I’m still unsure how this happened. One minute I was licking buttercream icing from my fingers and thinking ‘social gatherings aren’t that bad, I just have to nod and smile in the right places,’ when B, sitting to my right, mentioned that she was looking into donating her body to medical science, to spare her children funeral expenses. This was apropos of absolutely nothing. Her only problem was that Northampton, the place she was hoping to wind up dead, would only take bodies in possession of ‘most of their bits.’ ‘I’ve had two hip replacements, something put in my shoulder, bits of my elbow taken out and I just know my knees are beginning to go,’ she chimed enthusiastically, before excusing herself to rush to the loo. As she left the room her exit was followed by four pairs of mystified eyes. Suddenly, a revolting noise emanated from an imposing bookcase, lining one of the lounge walls, and those eyes, full of further alarmed mystification, focused in on the sound. It came from a luridly green plastic clock, where several species of bird took the place of the numbers. It was three o’clock and the noise was the grating and very loud ‘caw-caw’ of a crow, ringing out three times. ‘Sorry,’ the hostess (A) cried and jumped across the room, ‘it’s my RSPB clock, makes different bird calls on the hour and half hour; that was supposed to be a woodpecker.’ ‘That was a crow,’ R informed her. ‘It was, wasn’t it?’ said A, and fiddled about with a knob on the back, whereupon a gentle tapping sound filled the air. ‘That’s better,’ A said, ‘and I’ve turned down the volume.’ Everyone breathed a sigh of relief. ‘Can I take a flapjack,’ enquired R, her hand already outstretched, just as B came back from the loo. As though the previous conversation had never paused, B continued on with the saga of her missing bits and that she retained the hope that her knees might hold up, so that medical trainees could perform practice knee replacement surgery on her dead legs. The fairy cakes A was continuing to ply me with were beginning to lose their appeal. B made the point that her family were very upset with her for bringing up her future demise, but R, S and A all agreed that it’s something you’ve got to think about isn’t it? (No. I go with a policy of blissful ignorance regarding life’s two great subjects – Politics and Death – unknowingly I was about to be hit with the Politics.) The thinking about it prompted A to give a heartfelt speech concerning her own death wish-list.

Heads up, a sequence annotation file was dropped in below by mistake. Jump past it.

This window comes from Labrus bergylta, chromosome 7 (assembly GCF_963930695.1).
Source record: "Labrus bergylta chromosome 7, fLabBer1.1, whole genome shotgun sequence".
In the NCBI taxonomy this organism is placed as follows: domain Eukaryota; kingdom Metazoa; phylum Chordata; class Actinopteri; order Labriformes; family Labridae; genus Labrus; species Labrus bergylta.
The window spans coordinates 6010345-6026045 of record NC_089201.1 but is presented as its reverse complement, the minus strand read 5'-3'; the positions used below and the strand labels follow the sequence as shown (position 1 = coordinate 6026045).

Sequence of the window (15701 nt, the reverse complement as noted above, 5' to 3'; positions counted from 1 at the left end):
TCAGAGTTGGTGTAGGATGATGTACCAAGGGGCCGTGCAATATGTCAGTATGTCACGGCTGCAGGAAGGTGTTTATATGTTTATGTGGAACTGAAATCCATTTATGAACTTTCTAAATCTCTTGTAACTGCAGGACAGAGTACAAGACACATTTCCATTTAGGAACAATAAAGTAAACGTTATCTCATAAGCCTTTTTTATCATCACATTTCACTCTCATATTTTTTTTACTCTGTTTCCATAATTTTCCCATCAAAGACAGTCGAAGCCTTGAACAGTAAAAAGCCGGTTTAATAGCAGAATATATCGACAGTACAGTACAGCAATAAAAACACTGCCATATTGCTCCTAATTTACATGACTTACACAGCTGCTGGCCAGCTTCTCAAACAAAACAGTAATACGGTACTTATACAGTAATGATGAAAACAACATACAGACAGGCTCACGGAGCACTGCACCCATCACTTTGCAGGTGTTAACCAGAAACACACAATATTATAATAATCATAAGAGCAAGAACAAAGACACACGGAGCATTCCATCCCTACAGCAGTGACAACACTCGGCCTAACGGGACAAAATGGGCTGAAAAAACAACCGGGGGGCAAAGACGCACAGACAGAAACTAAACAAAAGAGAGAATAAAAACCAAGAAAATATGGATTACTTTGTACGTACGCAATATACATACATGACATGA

‘Have you ever looked into those Humanist burials?’ she chirped, her face positively beaming, as the clock on the bookcase also chirped (blue tit) – for it was half past three. ‘There’s a new one where, when you die, they manoeuvre you into the foetal position (here I gently gagged on the remains of a flapjack) and then they put you in a sack and bury you in the ground. Then they plant a tree directly on top of you so you’re helping the tree to grow. I think that’s a lovely idea!’ R, B and S couldn’t contain their excitement, agreeing that this was a simply super idea. I was still trying to get past ‘foetal position.’ ‘But there’s another even better one I think,’ A continued, from her hostess position of power in the imposing checked armchair. ‘I recently went to a funeral, up on the hill, where they put you in a wicker coffin. They’re beautifully made and look so much nicer than the normal ones (this rather requires the notion that when you’re dead, you’re aware of being in a ‘nice’ coffin. ) There were about five, laid out in a row, when we went. They say a few words and then you leave before the coffins are put in the ground. That’s much nicer don’t you think, than having to watch them being lowered into a hole.’ ‘I agree,’ said B fervently (we appeared to be on her favourite topic of conversation here) nothing worse than having to watch the coffins go into the ground and all that throwing of dirt and things.’ I took a swig of now cold coffee, in an attempt to divert my mind from the vision of five coffins in a row, even if they did look like lovely wicker baskets. Presumably the Humanists go in for job lots.